Thursday, March 23, 2006

Better results with cholesterol-lowering food combo - Yahoo! News

Better results with cholesterol-lowering food combo - Yahoo! News: "Making certain dietary changes, such as consuming cholesterol-lowering foods in combination rather than separately, may be as effective as some prescription drugs for certain patients with high cholesterol, according to new study findings.

'A diet can be much more effective than originally thought, in terms of lowering cholesterol,' Dr. Cyril W. C. Kendall, of the University of Toronto in Canada, told Reuters Health." ..............

Their findings are based on 55 study participants who consumed a diet with high levels of plant sterols, soy protein, viscous fibers (found in oats, barley and eggplant) and almonds.

At 3-month and 12-month follow-up, study participants exhibited an average 14 percent and 13 percent reduction, respectively, in levels of the "bad" LDL-cholesterol, the investigators report in the American Journal of Clinical Nutrition.

What's more, over 30 percent of the study participants lowered their LDL-cholesterol by more than 20 percent by the end of the study period, a reduction comparable to that seen among patients taking older formulations of statin drugs, the researchers note.

Wednesday, March 15, 2006

Diabetes News - a key underlying cause of Insulin Resistance

I haven't found the original link, and this entry has no permalink, so please let me know if the pointer "slips". The issue is how we become pre-diabetic and the relationship to moderate exercise.
Diabetes News: "Despite being young, healthy and lean, all of the test subjects had high levels of insulin resistance. Insulin resistance is often referred to as 'pre-diabetes' because it's the first sign that the body is not processing sugar properly." ...........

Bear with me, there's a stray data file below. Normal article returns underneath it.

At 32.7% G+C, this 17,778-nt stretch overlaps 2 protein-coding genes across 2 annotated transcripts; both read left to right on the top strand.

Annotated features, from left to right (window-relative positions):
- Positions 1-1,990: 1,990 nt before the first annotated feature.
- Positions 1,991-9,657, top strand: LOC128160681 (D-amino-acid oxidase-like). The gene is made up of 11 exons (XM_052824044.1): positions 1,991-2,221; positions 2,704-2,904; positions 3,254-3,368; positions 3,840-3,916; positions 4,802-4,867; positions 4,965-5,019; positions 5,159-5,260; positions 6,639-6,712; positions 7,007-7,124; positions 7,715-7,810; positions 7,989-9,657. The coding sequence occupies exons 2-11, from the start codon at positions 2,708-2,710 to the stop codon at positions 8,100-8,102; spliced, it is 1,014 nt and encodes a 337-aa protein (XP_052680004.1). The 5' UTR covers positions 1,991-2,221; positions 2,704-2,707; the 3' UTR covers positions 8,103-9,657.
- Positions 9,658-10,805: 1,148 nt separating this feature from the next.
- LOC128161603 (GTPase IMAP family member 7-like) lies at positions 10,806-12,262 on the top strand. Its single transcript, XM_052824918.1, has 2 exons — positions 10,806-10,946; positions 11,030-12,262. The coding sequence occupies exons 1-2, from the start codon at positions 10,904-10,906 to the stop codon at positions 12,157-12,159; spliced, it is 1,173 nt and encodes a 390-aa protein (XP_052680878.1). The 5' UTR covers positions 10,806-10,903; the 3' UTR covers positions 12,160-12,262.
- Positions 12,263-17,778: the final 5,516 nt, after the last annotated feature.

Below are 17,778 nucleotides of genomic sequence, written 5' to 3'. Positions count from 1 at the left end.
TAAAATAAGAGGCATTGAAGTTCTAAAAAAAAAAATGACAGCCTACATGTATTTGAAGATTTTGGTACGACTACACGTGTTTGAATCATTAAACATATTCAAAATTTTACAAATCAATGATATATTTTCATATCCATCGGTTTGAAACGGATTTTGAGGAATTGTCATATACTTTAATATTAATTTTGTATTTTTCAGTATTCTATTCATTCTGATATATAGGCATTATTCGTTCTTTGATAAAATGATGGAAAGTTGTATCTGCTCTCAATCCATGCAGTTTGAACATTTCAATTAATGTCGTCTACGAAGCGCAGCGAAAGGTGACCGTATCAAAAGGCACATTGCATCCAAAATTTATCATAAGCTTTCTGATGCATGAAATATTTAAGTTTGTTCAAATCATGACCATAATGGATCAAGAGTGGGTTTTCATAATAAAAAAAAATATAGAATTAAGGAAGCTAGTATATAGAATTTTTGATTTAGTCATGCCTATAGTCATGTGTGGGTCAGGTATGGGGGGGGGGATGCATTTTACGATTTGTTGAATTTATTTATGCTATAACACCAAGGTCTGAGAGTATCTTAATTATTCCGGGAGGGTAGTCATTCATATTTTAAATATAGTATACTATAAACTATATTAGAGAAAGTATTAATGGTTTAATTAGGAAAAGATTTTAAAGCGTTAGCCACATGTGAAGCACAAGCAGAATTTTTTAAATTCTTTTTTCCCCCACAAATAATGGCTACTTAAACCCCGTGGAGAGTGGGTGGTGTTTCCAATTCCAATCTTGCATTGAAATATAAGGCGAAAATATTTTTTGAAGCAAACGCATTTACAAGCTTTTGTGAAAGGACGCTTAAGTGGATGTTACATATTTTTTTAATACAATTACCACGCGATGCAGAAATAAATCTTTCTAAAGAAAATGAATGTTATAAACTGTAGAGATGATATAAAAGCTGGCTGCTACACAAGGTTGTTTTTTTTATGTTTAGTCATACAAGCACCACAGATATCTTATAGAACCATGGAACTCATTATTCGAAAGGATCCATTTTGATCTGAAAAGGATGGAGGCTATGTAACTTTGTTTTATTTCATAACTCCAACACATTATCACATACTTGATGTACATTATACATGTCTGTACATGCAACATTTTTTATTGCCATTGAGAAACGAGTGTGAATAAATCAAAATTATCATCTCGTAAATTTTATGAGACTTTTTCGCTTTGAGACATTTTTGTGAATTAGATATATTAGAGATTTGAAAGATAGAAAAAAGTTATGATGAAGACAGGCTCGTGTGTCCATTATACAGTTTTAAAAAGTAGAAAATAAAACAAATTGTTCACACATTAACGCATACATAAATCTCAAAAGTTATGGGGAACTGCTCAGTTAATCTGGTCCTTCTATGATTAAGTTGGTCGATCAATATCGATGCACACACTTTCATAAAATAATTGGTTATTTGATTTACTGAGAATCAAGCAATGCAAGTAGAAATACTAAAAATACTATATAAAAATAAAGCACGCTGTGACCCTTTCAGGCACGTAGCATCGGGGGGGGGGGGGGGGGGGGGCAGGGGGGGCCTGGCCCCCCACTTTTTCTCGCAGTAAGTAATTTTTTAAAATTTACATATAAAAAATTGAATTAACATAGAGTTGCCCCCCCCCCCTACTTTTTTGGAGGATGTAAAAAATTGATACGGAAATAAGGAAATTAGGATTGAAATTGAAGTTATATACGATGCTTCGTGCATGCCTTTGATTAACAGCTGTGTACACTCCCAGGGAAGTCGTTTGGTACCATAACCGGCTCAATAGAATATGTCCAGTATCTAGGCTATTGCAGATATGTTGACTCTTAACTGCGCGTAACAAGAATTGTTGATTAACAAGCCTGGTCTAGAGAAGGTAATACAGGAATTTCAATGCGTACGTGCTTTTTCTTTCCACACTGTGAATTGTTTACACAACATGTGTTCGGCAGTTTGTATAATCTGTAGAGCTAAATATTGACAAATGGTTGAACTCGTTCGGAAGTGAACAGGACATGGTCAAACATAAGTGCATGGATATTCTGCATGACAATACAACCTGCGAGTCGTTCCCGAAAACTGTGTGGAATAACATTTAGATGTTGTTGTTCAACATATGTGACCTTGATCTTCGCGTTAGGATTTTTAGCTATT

"And as Shulman says, "Fat inside the muscle cell causes insulin resistance; so the real question becomes, 'Why is the fat building up?'"

One of the goals of the team's research was to figure out exactly what was happening on a cellular level to cause this fat buildup.................

They found that compared to normal volunteers, the insulin-resistant group had much less mitochondrial activity. So it was, in fact, the mitochondria that were to blame for the fat building up inside the cells and not a defect in fat cells.

Shulman says that discovering that reduced mitochondrial activity is to blame is a key step in coming up with treatments and prevention. "I'm very excited about this because, really, if you understand the mechanisms to the disease, this will allow us to develop pharmacologic interventions to correct the disease or ideally prevent it," he says. In an even more recent study published in the Journal of Clinical Investigation, Shulman's team revealed that the lower mitochondrial activity in these insulin-resistant patients is actually due to the fact that they have fewer mitochondria. As a result, the team is also focusing on identifying the genes that might be responsible for this reduced mitochondria count. Until treatments are available, though, Shulman says there's a lot we can do to keep the risk of diabetes at bay. In another study, his team actually observed a total reversal of insulin resistance as a consequence of — you guessed it — regular exercise. "We've taken the same group of individuals and had them exercise four times a week on a stairmaster, and have totally reversed the insulin resistance in skeletal muscle," he says. "

Saturday, March 11, 2006

Could Alzheimer's be a form of diabetes?

Home: "An intriguing new study from Brown University has linked declining insulin production in the brain to Alzheimer's disease, leading inevitably to the question - could Alzheimer's be a form of diabetes?

'Insulin disappears early and dramatically in Alzheimer's disease,' says senior researcher Suzanne M. de la Monte, a neuropathologist at Rhode Island Hospital and a professor of pathology at Brown University Medical School.

'And many of the unexplained features of Alzheimer's, such as cell death and tangles in the brain, appear to be linked to abnormalities in insulin signaling. This demonstrates that the disease is most likely a neuroendocrine disorder, or another type of diabetes.'"